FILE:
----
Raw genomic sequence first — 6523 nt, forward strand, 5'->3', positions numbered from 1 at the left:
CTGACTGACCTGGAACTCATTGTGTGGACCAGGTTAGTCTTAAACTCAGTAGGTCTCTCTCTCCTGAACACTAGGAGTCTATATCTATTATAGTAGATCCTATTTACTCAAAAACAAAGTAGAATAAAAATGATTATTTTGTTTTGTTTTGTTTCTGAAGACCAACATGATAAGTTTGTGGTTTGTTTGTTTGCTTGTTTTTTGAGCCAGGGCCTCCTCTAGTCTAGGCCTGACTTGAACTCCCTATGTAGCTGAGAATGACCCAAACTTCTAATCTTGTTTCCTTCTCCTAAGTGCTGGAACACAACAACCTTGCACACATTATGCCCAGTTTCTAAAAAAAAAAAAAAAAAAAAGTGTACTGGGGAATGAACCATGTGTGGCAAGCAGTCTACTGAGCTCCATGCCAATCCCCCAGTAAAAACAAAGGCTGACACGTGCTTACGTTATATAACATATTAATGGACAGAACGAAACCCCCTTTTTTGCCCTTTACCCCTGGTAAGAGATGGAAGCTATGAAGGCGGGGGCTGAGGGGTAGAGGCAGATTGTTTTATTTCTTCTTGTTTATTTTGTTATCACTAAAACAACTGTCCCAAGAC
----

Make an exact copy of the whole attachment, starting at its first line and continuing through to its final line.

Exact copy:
Raw genomic sequence first — 6523 nt, forward strand, 5'->3', positions numbered from 1 at the left:
CTGACTGACCTGGAACTCATTGTGTGGACCAGGTTAGTCTTAAACTCAGTAGGTCTCTCTCTCCTGAACACTAGGAGTCTATATCTATTATAGTAGATCCTATTTACTCAAAAACAAAGTAGAATAAAAATGATTATTTTGTTTTGTTTTGTTTCTGAAGACCAACATGATAAGTTTGTGGTTTGTTTGTTTGCTTGTTTTTTGAGCCAGGGCCTCCTCTAGTCTAGGCCTGACTTGAACTCCCTATGTAGCTGAGAATGACCCAAACTTCTAATCTTGTTTCCTTCTCCTAAGTGCTGGAACACAACAACCTTGCACACATTATGCCCAGTTTCTAAAAAAAAAAAAAAAAAAAAGTGTACTGGGGAATGAACCATGTGTGGCAAGCAGTCTACTGAGCTCCATGCCAATCCCCCAGTAAAAACAAAGGCTGACACGTGCTTACGTTATATAACATATTAATGGACAGAACGAAACCCCCTTTTTTGCCCTTTACCCCTGGTAAGAGATGGAAGCTATGAAGGCGGGGGCTGAGGGGTAGAGGCAGATTGTTTTATTTCTTCTTGTTTATTTTGTTATCACTAAAACAACTGTCCCAAGAC